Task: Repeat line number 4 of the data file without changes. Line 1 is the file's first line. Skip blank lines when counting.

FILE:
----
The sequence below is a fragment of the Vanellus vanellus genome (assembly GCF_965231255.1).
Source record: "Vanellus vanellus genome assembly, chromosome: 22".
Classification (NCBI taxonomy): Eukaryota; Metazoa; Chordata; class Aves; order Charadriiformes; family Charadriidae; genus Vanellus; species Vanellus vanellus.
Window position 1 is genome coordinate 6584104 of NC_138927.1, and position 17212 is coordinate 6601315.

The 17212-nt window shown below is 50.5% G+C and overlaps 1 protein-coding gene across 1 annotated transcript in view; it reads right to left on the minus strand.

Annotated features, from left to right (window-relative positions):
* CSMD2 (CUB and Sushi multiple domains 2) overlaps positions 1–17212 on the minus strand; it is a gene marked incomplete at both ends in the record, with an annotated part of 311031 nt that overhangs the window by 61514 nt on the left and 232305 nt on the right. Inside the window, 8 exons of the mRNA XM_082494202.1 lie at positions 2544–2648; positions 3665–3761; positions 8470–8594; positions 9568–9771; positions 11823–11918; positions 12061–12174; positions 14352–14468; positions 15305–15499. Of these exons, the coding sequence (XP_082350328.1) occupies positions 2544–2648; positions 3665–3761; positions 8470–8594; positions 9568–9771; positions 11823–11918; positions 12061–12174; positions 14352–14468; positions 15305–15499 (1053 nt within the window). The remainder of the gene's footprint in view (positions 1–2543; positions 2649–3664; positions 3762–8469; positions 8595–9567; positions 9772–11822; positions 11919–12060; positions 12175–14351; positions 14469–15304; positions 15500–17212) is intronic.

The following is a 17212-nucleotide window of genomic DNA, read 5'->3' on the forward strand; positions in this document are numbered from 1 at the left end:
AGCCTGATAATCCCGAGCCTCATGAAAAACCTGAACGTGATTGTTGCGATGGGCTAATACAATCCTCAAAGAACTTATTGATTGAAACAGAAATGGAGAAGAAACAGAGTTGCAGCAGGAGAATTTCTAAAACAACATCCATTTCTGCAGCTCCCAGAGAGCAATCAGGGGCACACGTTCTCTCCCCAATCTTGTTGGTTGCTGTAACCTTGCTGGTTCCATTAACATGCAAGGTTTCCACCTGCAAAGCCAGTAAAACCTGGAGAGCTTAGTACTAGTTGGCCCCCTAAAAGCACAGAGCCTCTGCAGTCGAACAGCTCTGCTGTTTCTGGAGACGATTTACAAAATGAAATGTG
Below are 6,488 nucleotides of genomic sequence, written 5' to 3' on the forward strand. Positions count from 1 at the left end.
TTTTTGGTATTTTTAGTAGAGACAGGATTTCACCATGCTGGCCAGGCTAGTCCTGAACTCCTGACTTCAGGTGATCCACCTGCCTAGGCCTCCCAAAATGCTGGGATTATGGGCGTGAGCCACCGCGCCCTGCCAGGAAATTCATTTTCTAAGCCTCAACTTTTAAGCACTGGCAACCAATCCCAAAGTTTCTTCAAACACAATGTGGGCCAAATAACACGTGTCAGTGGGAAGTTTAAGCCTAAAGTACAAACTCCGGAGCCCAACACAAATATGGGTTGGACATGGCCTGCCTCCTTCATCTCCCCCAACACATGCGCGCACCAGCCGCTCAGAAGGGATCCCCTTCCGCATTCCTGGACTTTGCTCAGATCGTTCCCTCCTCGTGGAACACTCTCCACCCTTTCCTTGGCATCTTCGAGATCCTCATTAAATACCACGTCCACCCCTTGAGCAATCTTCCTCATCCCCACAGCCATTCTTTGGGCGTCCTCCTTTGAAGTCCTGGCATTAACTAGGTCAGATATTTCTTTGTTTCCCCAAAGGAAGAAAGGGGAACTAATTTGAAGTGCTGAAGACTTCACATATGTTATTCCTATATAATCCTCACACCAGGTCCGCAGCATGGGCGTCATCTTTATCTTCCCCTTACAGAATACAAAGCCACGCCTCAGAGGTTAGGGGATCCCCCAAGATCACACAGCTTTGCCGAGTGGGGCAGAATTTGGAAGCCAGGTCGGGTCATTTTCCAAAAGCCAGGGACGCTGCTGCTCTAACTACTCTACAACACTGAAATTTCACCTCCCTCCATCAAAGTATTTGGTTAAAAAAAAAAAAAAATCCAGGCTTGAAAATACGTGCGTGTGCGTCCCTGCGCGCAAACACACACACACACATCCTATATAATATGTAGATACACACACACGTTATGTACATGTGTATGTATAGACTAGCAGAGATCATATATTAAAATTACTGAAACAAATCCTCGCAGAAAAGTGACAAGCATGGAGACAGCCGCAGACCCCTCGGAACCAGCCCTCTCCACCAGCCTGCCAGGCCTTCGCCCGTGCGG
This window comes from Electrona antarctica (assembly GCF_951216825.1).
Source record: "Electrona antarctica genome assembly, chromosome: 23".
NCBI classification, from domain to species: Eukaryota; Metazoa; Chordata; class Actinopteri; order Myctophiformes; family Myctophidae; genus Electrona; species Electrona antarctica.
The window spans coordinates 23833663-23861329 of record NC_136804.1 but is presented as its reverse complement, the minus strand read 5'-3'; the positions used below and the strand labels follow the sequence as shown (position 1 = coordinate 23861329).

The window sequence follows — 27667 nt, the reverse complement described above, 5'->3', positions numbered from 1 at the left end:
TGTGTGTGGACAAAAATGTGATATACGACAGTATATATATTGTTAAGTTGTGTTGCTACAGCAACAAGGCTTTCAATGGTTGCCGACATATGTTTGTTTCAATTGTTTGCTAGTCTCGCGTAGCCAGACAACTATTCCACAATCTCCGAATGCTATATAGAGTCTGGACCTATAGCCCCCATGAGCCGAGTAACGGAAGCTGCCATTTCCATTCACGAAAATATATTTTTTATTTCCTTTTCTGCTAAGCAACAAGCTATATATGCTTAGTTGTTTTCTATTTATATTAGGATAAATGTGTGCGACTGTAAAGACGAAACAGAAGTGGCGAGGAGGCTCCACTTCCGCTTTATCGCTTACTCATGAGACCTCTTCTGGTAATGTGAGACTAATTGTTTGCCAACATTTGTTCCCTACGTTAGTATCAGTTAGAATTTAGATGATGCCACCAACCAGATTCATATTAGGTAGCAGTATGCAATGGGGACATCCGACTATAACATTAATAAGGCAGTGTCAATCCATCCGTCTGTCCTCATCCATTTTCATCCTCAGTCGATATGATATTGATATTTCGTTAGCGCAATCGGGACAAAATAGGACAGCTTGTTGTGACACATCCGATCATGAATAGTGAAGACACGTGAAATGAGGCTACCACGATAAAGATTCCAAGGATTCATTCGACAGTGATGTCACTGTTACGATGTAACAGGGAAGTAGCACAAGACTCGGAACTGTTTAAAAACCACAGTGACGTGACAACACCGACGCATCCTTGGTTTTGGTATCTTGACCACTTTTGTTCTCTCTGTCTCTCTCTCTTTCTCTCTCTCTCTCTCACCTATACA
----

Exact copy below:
Window position 1 is genome coordinate 6584104 of NC_138927.1, and position 17212 is coordinate 6601315.